Should Pre-Service Language Teachers Develop Digital Stories?: Engagement With Digital Storytelling

Should Pre-Service Language Teachers Develop Digital Stories?: Engagement With Digital Storytelling

Melih Derya Gürer (Bolu Abant Izzet Baysal University, Turkey)
DOI: 10.4018/978-1-7998-0119-1.ch023

Abstract

This study investigated pre-service language teachers' experiences and capabilities in DST as well as their views on the use of DST in language teaching. A case study design was adopted in the current study. Eighty-three pre-service teachers participated in the study, and they created 25 digital stories. Data of this study came from the evaluation of digital stories and open-ended questionnaire. Pre-service teachers' digital stories were analyzed using rubrics and subjected to descriptive statistics. Data from an open-ended questionnaire on pre-service teachers' perceptions regarding the DST in language teaching were analyzed using content analysis. The results revealed that despite being novice DST-developers, pre-service teachers were capable of creating digital stories. They reported that DST had the potential to enhance students' learning outcomes. In addition, they were eager to adopt DST in their future teaching. However, they complained that DST required too much time and effort, and sophisticated information and communication technology skills.
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Introduction

Storytelling is one of the oldest forms of communication and has widely been used by teachers at all levels of education, from preschool to adult education. It has also been reported as an effective instructional method to facilitate learning outcomes in language, science, math, and technical education (Sharda, 2007). With the advances in Information and Communication Technologies (ICT), today a variety of educational tools, such as Web 2.0 or mobile applications are available. Such improvements have also affected the way teachers design, develop, and use stories for teaching purposes and promoted the emergence of concepts such as digital storytelling (DST).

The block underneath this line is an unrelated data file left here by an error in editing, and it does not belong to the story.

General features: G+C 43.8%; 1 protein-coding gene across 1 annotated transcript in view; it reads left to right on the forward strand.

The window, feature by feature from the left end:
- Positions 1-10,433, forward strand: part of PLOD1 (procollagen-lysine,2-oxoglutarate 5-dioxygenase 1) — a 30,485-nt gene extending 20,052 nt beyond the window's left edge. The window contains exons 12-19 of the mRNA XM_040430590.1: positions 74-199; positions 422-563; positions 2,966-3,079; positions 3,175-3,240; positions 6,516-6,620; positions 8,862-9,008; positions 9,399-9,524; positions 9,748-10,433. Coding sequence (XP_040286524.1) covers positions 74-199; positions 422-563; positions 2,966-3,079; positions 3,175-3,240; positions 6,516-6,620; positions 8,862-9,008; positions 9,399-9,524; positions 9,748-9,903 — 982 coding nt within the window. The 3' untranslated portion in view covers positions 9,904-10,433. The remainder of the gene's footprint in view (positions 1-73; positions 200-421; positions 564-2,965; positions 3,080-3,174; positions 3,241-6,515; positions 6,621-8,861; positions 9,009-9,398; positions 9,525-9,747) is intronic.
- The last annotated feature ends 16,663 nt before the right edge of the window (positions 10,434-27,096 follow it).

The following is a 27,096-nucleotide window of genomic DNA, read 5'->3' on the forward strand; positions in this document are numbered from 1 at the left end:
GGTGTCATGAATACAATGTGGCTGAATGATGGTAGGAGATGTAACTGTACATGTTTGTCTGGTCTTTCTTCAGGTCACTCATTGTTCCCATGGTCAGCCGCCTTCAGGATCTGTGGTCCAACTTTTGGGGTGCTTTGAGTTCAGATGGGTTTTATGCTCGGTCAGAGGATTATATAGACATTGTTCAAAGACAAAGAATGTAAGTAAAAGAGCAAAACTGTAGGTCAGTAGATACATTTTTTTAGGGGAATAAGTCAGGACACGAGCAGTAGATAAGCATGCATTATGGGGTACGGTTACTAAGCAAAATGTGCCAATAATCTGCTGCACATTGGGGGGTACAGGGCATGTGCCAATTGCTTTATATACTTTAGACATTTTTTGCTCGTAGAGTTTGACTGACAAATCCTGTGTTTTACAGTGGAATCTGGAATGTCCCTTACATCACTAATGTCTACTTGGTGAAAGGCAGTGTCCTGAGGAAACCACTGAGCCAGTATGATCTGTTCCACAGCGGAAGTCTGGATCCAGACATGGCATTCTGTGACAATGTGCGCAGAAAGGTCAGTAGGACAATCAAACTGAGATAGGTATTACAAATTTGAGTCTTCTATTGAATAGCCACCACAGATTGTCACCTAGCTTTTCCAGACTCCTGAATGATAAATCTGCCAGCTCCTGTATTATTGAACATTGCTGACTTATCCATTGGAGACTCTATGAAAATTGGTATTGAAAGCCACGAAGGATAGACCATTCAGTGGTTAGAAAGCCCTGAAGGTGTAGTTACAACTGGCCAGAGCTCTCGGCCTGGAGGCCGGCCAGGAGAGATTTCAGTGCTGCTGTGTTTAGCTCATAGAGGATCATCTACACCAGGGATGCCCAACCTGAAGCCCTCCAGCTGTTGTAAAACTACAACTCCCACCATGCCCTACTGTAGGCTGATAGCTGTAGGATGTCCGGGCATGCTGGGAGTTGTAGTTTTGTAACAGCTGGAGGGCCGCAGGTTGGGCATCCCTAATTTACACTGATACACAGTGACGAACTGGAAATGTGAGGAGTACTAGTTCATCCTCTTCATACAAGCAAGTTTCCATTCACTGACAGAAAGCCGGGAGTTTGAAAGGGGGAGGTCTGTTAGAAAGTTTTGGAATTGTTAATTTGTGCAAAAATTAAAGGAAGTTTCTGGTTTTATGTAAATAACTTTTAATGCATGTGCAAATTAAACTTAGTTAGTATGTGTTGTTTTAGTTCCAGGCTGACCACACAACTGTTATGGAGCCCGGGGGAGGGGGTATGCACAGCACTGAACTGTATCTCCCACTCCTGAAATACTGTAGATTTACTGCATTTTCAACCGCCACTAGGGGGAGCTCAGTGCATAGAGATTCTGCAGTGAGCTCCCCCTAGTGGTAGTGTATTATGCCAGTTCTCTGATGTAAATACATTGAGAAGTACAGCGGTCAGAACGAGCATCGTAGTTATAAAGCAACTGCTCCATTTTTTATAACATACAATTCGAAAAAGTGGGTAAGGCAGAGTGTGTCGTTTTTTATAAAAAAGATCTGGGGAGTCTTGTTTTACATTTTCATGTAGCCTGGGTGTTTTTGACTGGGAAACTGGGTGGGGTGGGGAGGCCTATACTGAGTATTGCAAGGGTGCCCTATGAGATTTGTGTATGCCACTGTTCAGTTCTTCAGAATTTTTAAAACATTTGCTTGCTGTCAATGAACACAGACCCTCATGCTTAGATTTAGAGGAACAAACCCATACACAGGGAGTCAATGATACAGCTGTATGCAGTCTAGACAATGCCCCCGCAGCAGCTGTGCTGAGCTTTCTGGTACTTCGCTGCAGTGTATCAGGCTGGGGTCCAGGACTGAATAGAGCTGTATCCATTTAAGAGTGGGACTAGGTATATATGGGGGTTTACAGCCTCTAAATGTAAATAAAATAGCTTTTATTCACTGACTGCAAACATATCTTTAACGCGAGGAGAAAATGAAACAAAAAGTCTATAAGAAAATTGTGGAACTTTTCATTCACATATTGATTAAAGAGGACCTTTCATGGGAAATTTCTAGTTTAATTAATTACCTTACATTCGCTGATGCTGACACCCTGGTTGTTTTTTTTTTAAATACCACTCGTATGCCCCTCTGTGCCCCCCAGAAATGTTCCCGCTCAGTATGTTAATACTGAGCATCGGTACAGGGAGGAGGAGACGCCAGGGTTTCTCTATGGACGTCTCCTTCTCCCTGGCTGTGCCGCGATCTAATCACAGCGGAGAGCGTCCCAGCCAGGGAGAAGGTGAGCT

Digital Storytelling Association (2011, para. 1) provides a comprehensive description of this new concept: “Digital Storytelling is the modern expression of the ancient art of storytelling. Digital stories derive their power by weaving images, music, narrative and voice together, thereby giving deep dimension and vivid color to characters, situations, experiences, and insights”. DST is regarded as the combination of traditional storytelling with digital technologies. With today’s technology, it is possible to create DST by combining text, images, digital camera video, or audio with non-linear authoring tools, Web 2.0 applications, and computers. Digital storytellers publish their products in the forms of web pages, interactive web sites, digital audio, digital videos, online games, or virtual reality worlds (Xu, Park, & Baek, 2011).

With respect to their content and key features, digital stories (DS) can be classified in various ways. Based on content, Robin (2008) offers three types of DS: personal or narrative stories, stories that inform or instruct (the type focused on in this study), and stories that re-tell historical events. According to Park and Seo (2009), DST encompasses certain characteristics including flexibility, universality, interactivity, and community formation. DSs include point of view (the main point in the story and the author’s perspective), a dramatic question (a question that keeps the audience motivated), emotional content (establishing a powerful personal connection between the audience and the story), the gift of the narrators’ voice (personalization of the story for the audience), the power of the soundtrack (the music embedded), economy (presenting the content in a concise manner avoiding cognitive or sensory overload), and pacing (the rhythm of the story) (CDS, 2005).

Key Terms in this Chapter

Schema: A general knowledge structure that provides a framework for organizing clusters of knowledge.

Learning Design Process: A pedagogical framework for learners to create digital stories. It includes pre-production, production, post-production, and distribution phases.

Story Mapping: A visual tool showing the facts, thoughts, and relations among the concepts in a story.

Instructional Digital Stories: Digital stories specifically aimed to be used for teaching course contents.

Digital Storytelling: A new form of storytelling art combining narratives, digital images, audio, and videos.

Story Grammar: A framework including the basic elements of a story and the rules that explain the relationship between these elements.

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